By Ray Stern
By Ray Stern
By New Times
By Amy Silverman
By Stephen Lemons
By Stephen Lemons
By Monica Alonzo
By Chris Parker
Wright was well known for living the high life and not paying his bills, even at the beginning of his architectural career in the Chicago suburb of Oak Park. In the early 1930s, Wright came up with the idea of a Taliesin Fellowship, an apprentice program in which students would pay $500 a year for the privilege of being in the presence of the master and building Taliesin, his rural home in Wisconsin, into Wright's ideal country estate by laboring in its fields and physically erecting its structures. Purportedly, students would be learning the art of architecture by osmosis (there never were any actual architectural classes offered) and developing "spiritually." The apprentices also were expected to design and make art objects for sale, for which they would share in the proceeds. This was Wright's solution for raising money for the mortgage on Taliesin, which was about to be foreclosed on, not to mention providing unpaid grunt labor for farming and construction when skilled workers he hired walked off the job because of nonpayment.
Actually, the whole idea of the Taliesin Fellowship was that of Henricus Theodorus "Dutchy" Wijdeveld, a Dutch architect affiliated with the European Internationalist movement, who had corresponded regularly and eventually visited with Wright, and thought he was going to be appointed Fellowship director. In typical fashion, Wright dismissed Wijdeveld after the unlucky Dutchman had done all the conceptual heavy lifting on the project, thereafter claiming to have been the creator of the Fellowship idea.
According to Roger Friedland, a cultural sociologist and professor at the University of California-Santa Barbara, and Harold Zellman, an architect and historian of modernist architecture, both of whom spent 10 years researching and writing The Fellowship: The Untold Story of Frank Lloyd Wright & the Taliesin Fellowship (2006), "Wijdeveld's role was . . . concealed from the public record, and until recently from history. To acknowledge that the very ideas underlying his Fellowship were crafted by a European would have compromised Wright's vision of an organically American community."
In truth, the Fellowship was not particularly unique for its time, since it was basically a re-working of other 19th-century utopian communal living experiments, like the Gurdjieff Institute for the Harmonious Development of Man at the Château Le Prieuré at Fontainebleau-Avon, France. Gurdjieff's philosophy and beliefs — entwined with the metaphysical principles and cosmic secrets of theosophy, as espoused by Russian-born Madame Helena Petrovna Blavatsky — would play a huge, and not always positive, role in the running of the Fellowship over time.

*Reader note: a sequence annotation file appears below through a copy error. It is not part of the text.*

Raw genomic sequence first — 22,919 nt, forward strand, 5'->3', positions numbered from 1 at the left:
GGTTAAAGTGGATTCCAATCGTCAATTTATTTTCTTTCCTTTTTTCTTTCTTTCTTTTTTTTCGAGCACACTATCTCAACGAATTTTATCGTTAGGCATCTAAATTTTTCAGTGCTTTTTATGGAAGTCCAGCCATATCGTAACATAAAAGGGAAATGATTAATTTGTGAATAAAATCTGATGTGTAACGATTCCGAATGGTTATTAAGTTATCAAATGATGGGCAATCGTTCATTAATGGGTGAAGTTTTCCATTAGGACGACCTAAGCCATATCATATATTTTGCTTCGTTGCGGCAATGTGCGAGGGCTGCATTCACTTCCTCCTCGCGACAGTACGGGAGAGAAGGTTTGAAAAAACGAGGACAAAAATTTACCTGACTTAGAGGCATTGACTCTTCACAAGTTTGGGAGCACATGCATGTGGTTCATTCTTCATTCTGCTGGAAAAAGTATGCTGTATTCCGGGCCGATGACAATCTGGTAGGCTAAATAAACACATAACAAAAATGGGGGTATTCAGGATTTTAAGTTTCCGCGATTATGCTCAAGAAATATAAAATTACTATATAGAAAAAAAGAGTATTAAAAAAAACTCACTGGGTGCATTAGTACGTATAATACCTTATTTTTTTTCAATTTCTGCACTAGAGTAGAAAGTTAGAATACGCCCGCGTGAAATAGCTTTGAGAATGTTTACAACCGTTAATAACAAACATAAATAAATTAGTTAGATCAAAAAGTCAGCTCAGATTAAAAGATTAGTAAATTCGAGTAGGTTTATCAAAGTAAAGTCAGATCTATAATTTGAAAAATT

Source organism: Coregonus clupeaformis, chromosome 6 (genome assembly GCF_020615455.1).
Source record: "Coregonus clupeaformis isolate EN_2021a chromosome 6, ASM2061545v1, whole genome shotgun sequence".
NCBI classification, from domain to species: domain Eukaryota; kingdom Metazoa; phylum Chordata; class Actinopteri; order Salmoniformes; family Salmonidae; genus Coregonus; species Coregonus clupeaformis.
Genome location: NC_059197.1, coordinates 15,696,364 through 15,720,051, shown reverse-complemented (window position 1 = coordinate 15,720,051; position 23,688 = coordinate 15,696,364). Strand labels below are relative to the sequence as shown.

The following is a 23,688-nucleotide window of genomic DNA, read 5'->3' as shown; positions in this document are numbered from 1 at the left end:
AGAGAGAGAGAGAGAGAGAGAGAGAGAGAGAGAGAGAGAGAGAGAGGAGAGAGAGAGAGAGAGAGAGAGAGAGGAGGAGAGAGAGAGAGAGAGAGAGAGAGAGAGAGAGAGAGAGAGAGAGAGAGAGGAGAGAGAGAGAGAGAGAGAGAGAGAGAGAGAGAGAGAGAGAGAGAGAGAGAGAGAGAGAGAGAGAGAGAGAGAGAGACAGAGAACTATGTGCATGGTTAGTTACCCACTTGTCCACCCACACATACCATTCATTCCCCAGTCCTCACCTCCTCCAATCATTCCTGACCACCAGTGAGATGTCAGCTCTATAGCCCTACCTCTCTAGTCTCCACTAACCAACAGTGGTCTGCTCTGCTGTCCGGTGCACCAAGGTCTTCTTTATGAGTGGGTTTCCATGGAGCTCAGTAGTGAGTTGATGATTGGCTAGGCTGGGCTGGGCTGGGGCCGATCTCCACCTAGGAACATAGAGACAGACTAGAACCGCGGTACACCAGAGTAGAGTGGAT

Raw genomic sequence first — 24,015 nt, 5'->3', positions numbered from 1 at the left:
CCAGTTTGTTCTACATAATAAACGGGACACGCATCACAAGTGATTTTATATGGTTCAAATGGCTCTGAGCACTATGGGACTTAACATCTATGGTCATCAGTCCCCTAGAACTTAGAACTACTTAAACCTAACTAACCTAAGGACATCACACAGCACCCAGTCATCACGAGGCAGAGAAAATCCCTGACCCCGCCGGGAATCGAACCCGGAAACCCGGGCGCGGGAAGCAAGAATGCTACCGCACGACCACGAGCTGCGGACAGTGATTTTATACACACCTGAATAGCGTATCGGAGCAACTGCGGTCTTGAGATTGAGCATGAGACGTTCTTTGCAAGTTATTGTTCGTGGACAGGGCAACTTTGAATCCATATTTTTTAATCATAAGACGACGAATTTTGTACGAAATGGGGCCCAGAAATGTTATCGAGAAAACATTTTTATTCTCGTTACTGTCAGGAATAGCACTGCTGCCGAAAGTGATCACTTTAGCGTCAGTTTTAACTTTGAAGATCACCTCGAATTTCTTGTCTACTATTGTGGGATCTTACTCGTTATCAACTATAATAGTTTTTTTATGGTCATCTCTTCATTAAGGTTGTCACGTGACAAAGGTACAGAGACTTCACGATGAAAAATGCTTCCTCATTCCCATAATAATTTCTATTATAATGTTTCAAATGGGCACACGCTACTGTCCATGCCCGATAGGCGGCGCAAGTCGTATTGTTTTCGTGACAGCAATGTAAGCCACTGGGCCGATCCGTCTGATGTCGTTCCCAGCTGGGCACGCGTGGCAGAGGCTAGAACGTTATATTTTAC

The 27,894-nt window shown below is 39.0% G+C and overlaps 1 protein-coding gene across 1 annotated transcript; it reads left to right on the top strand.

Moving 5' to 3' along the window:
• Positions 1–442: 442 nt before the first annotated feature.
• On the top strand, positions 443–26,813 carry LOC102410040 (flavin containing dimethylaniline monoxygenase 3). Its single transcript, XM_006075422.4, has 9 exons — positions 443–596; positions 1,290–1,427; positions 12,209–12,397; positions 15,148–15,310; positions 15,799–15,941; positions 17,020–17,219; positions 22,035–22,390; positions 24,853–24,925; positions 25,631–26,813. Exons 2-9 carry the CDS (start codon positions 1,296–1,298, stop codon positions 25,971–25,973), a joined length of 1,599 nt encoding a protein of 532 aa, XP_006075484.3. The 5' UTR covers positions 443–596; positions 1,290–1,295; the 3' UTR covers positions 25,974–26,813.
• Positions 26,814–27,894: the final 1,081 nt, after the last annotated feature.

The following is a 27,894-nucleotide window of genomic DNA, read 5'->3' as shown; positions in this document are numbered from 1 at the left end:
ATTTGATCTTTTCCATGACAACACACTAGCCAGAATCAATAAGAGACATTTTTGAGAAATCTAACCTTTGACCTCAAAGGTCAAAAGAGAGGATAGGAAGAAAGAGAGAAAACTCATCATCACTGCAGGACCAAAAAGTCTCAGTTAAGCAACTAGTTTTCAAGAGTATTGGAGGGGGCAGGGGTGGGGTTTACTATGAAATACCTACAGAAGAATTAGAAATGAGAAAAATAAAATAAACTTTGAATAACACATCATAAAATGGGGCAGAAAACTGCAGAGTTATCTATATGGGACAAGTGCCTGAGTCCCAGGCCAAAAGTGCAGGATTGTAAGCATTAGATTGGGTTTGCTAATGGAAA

Charles Robert Ashbee's Arts and Crafts colony in Chipping Campden, England, was an obvious inspiration for Wright. In 1910, Wright had become friends with Ashbee, an architect, designer, and devotee of William Morris, the father of the English Arts and Crafts Movements, who was enamored with the "simple" country life. His craft community was aimed at members learning craft skills to produce and sell beautiful objects in a communal setting, while participating in exercise, music, and theater. All of this was to be repeated at Taliesin, though the craftmaking part of it quickly fell to the wayside there.
The handicraft community of Roycrofters, in East Aurora, New York, started by Elbert Hubbard, a Larkin Soap Company salesman turned writer, artist, and publisher, also was a demonstrable precursor to the Fellowship. An anti-industrialist and pioneer in the field of advertising, Hubbard was a maestro of mass marketing and self-promotion. Wright enthusiastically embraced these two skills, raising to high art blatant self-promotion of himself as genius and architectural messiah to the masses as his career developed.
In addition to Hubbard's self-marketing techniques, Wright also would adopt Hubbard's flamboyant sartorial style, dressing in flowing capes and odd hats, topped off with floppy ties and a walking stick, outfits that one writer has said at times bordered on buffoonery. Especially noteworthy were Wright's high-heeled shoes, worn to add more height to his rather short stature.
In 1904, the architect ended up designing the Larkin Soap Company's five-story administration building in Buffalo, New York, plans for which are on display in PAM's show. The austere red-brick building was noted for many innovations: an early version of air-conditioning; stained-glass windows; double-glazed windows to help control temperature and sound; floors and desktops made from Magnasite, a fireproof material; a built-in central vacuum-cleaning system; built-in office furniture; a gigantic pipe organ, said to be the fifth-largest in the world; suspended toilet bowls hung from the walls; and toilet partitions hung from the ceiling. However, its severe exterior looked like a maximum-security prison. Considered to be a white elephant, it was demolished in 1950.
Ayn Rand, author of The Fountainhead, got a taste of the weird hierarchical situation at the core of Taliesin when she visited Wright's Wisconsin compound after her best-selling book was published. Many erroneously believe this 1943 opus about a high-minded, renegade architect who baldly refuses to compromise his aesthetic vision and moral values was based on Frank Lloyd Wright, whom Rand actually had never met before writing her wildly popular work of fiction. In fact, Wright declined her request to visit him for inspiration as she was writing The Fountainhead; after reading it, Wright was convinced that the main character was fashioned after himself, and he welcomed the author with open arms.